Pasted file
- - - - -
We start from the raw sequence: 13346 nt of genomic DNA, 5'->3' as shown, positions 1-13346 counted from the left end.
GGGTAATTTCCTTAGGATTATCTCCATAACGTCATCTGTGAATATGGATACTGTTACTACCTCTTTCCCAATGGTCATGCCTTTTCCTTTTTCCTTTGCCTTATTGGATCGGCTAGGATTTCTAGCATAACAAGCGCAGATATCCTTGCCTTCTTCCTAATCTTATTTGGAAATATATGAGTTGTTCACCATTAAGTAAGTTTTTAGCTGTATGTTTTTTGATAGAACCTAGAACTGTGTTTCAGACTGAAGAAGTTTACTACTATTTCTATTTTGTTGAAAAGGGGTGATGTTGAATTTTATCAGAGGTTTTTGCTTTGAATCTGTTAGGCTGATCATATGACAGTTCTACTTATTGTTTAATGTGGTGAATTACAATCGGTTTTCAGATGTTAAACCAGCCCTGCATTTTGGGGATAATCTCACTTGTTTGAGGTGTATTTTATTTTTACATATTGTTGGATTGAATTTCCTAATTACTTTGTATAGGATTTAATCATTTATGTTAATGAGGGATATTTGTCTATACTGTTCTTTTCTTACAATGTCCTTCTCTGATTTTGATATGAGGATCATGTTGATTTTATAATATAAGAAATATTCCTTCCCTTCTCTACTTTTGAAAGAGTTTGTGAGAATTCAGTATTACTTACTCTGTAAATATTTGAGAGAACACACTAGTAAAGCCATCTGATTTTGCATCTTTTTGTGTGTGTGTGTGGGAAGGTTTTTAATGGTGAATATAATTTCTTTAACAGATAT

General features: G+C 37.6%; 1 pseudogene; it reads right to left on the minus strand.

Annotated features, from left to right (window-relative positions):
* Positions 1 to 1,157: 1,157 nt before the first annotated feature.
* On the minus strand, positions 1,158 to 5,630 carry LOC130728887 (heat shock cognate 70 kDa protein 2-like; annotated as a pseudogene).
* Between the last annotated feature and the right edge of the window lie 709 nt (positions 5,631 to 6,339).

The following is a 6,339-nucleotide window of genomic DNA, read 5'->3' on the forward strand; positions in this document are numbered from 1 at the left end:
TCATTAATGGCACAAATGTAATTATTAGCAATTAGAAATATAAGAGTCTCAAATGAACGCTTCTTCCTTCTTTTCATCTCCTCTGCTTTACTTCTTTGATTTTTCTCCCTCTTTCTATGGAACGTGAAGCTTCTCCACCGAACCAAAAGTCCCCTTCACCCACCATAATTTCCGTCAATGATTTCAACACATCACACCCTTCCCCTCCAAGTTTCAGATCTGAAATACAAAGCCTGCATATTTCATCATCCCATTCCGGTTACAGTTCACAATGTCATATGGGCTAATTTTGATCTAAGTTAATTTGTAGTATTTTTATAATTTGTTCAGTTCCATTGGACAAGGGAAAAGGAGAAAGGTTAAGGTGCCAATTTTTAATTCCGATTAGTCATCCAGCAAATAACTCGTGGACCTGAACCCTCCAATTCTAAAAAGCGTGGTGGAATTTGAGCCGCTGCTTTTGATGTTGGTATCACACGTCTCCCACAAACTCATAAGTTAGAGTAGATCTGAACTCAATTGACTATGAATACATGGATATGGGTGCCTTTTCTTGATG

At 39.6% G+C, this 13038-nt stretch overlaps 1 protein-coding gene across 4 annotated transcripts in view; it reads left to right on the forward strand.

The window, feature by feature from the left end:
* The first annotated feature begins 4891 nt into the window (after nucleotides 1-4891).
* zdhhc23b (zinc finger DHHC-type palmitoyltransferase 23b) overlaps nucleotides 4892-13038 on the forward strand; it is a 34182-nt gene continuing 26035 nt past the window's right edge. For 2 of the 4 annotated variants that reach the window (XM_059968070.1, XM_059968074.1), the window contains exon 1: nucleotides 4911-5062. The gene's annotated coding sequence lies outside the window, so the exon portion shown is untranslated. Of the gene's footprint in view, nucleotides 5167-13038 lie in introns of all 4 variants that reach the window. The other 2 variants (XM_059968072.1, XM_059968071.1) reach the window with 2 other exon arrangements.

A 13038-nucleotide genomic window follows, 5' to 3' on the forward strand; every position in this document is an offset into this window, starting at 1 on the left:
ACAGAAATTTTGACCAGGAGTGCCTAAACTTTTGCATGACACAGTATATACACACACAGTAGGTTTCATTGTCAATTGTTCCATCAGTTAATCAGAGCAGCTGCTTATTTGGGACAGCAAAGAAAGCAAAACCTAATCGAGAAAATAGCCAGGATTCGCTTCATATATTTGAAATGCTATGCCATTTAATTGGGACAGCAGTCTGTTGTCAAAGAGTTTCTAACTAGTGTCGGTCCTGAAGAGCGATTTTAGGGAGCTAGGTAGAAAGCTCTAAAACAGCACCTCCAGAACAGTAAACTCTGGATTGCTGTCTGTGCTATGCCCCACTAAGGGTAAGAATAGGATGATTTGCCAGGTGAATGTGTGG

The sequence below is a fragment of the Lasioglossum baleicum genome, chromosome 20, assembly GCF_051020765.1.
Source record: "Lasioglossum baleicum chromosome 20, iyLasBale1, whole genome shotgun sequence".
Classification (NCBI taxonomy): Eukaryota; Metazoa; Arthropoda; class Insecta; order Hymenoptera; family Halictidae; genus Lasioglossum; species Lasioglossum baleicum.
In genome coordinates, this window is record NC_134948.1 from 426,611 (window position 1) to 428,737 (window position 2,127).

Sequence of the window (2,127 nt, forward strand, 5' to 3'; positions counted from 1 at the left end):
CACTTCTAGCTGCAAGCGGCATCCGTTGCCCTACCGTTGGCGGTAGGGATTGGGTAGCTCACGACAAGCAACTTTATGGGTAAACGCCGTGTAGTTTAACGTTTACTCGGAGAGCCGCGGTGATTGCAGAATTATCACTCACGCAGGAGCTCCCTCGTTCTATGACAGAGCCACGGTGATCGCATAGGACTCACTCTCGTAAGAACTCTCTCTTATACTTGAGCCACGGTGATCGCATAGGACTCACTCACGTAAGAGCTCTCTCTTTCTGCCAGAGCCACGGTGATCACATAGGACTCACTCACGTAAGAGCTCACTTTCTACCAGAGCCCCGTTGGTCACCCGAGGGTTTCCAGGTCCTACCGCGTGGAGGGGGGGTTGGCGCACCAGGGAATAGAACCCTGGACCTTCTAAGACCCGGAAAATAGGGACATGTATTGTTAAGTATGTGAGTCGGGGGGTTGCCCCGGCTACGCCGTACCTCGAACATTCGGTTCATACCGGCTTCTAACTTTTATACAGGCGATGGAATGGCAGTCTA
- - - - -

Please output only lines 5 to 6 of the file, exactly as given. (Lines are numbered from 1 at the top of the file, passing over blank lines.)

* Positions 1 to 1,157: 1,157 nt before the first annotated feature.
* On the minus strand, positions 1,158 to 5,630 carry LOC130728887 (heat shock cognate 70 kDa protein 2-like; annotated as a pseudogene).